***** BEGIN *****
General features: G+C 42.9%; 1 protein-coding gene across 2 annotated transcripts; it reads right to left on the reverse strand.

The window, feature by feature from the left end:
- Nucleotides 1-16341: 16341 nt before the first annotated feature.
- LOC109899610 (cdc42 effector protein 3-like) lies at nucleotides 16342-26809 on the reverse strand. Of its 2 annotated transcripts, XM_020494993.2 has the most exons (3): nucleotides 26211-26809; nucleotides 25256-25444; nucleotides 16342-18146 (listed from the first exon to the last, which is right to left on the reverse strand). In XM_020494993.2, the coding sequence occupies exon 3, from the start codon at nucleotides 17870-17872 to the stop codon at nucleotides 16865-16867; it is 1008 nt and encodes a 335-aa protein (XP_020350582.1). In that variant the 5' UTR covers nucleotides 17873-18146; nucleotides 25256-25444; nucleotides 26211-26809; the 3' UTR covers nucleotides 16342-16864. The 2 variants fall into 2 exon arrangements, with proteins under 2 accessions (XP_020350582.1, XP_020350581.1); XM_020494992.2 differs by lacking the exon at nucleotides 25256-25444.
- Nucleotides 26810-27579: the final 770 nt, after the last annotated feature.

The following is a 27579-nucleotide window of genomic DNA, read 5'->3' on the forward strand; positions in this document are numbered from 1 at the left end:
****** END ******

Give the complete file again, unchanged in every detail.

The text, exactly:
General features: G+C 42.9%; 1 protein-coding gene across 2 annotated transcripts; it reads right to left on the reverse strand.

The window, feature by feature from the left end:
- Nucleotides 1-16341: 16341 nt before the first annotated feature.
- LOC109899610 (cdc42 effector protein 3-like) lies at nucleotides 16342-26809 on the reverse strand. Of its 2 annotated transcripts, XM_020494993.2 has the most exons (3): nucleotides 26211-26809; nucleotides 25256-25444; nucleotides 16342-18146 (listed from the first exon to the last, which is right to left on the reverse strand). In XM_020494993.2, the coding sequence occupies exon 3, from the start codon at nucleotides 17870-17872 to the stop codon at nucleotides 16865-16867; it is 1008 nt and encodes a 335-aa protein (XP_020350582.1). In that variant the 5' UTR covers nucleotides 17873-18146; nucleotides 25256-25444; nucleotides 26211-26809; the 3' UTR covers nucleotides 16342-16864. The 2 variants fall into 2 exon arrangements, with proteins under 2 accessions (XP_020350582.1, XP_020350581.1); XM_020494992.2 differs by lacking the exon at nucleotides 25256-25444.
- Nucleotides 26810-27579: the final 770 nt, after the last annotated feature.

The following is a 27579-nucleotide window of genomic DNA, read 5'->3' on the forward strand; positions in this document are numbered from 1 at the left end: